Towards sustainable urban transportation : Test, demonstration and development of fuel cell and hybrid-electric buses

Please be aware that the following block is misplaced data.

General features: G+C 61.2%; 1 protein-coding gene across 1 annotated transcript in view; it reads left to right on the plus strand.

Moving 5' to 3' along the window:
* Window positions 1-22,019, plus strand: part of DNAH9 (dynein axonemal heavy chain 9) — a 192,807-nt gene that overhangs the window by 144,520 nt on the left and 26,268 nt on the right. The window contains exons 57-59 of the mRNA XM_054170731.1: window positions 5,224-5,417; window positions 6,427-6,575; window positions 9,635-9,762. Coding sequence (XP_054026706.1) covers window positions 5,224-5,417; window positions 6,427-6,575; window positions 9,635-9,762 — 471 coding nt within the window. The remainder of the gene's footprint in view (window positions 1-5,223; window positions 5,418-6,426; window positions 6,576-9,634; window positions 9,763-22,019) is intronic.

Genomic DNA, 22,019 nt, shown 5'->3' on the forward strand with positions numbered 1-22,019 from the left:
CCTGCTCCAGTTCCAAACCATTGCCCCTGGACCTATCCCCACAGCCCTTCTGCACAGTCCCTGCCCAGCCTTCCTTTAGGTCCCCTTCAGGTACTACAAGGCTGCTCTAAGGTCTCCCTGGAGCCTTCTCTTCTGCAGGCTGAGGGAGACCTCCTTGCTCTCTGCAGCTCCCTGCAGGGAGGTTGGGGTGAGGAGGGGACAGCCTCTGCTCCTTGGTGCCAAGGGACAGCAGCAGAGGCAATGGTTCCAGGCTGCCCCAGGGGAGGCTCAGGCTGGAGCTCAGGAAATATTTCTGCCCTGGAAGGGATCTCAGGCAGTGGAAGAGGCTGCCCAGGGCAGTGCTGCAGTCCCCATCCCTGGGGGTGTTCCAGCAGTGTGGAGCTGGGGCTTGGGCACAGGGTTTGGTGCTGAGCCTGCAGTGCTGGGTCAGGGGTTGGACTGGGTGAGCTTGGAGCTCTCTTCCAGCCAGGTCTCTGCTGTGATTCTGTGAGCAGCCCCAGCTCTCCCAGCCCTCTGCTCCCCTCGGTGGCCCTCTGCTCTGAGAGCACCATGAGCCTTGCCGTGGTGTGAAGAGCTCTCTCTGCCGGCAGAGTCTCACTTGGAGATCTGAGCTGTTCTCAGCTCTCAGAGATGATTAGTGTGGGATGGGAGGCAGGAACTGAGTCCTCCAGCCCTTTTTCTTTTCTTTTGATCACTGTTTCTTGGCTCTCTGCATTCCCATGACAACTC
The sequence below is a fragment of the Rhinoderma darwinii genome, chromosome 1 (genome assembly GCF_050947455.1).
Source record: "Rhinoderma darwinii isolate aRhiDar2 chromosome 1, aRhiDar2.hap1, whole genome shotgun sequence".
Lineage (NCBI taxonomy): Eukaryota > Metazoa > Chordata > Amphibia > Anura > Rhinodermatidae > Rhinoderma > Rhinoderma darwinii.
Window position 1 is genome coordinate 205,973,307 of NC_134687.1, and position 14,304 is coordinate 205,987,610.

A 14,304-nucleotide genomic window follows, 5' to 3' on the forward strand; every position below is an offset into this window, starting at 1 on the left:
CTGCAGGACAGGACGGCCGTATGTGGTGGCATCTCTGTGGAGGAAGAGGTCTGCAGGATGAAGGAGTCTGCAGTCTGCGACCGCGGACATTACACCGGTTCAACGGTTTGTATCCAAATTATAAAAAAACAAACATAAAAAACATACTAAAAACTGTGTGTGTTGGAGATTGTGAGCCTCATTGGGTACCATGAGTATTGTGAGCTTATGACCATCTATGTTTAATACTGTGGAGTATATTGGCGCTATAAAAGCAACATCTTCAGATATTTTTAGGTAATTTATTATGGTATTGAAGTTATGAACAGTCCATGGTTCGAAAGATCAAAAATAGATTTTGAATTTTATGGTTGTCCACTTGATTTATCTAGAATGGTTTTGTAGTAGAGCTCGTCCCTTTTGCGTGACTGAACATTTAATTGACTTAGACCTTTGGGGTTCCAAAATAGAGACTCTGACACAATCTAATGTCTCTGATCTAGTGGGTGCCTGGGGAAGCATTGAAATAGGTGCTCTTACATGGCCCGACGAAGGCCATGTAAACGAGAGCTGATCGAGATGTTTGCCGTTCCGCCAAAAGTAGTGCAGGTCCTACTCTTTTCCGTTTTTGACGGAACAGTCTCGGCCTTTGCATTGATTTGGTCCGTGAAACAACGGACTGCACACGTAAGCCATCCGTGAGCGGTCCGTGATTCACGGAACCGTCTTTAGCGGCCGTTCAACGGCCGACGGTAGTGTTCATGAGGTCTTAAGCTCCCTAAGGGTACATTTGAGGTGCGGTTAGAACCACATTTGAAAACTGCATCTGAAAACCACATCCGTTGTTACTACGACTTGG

Abstract: Several aspects make today’s transport system non-sustainable: • Production, transport and combustion of fossil fuels lead to global and local environmental problems. • Oil dependency in the transport sector may lead to economical and political instability. • Air pollution, noise, congestion and land-use may jeopardise public health and quality of life, especially in urban areas. In a sustainable urban transport system most trips are made with public transport because high convenience and comfort makes travelling with public transport attractive. In terms of emissions, including noise, the vehicles are environmentally sustainable, locally as well as globally. Vehicles are energy-efficient and the primary energy stems from renewable sources. Costs are reasonable for all involved, from passengers, bus operators and transport authorities to vehicle manufacturers. The system is thus commercially viable on its own merits. This thesis presents the results from three projects involving different concept buses, all with different powertrains. The first two projects included technical evaluations, including tests, of two different fuel cell buses. The third project focussed on development of a series hybrid-bus with internal combustion engine intended for production around 2010. The research on the fuel cell buses included evaluations of the energy efficiency improvement potential using energy mapping and vehicle simulations. Attitudes to hydrogen fuel cell buses among passengers, bus drivers and bus operators were investigated. Safety aspects of hydrogen as a vehicle fuel were analysed and the use of hydrogen compared to electrical energy storage were also investigated. One main conclusion is that a city bus should be considered as one energy system, because auxiliaries contribute largely to the energy use. Focussing only on the powertrain is not sufficient. The importance of mitigating losses far down an energy conversion chain is emphasised. The Scania hybrid fuel cell bus showed the long-term potential of fuel cells, advanced auxiliaries and hybrid-electric powertrains, but technologies applied in that bus are not yet viable in terms of cost or robustness over the service life of a bus. Results from the EU-project CUTE show that hydrogen fuelled fuel cell buses are viable for real-life operation. Successful operation and public acceptance show that focus on robustness and cost in vehicle design were key success factors, despite the resulting poor fuel economy. Hybrid-electric powertrains are feasible in stop-and-go city operation. Fuel consumption can be reduced, comfort improved, noise lowered and the main power source downsized and operated less dynamically. The potential for design improvements due to flexible component packaging is implemented in the Scania hybrid concept bus. This bus and the framework for its hybrid management system are discussed in this thesis. The development of buses for a more sustainable urban transport should be made in small steps to secure technical and economical realism, which both are needed to guarantee commercialisation and volume of production. This is needed for alternative products to have a significant influence. Hybrid buses with internal combustion engines running on renewable fuel is tomorrow’s technology, which paves the way for plug-in hybrid, battery electric and fuel cell hybrid vehicles the day after tomorrow.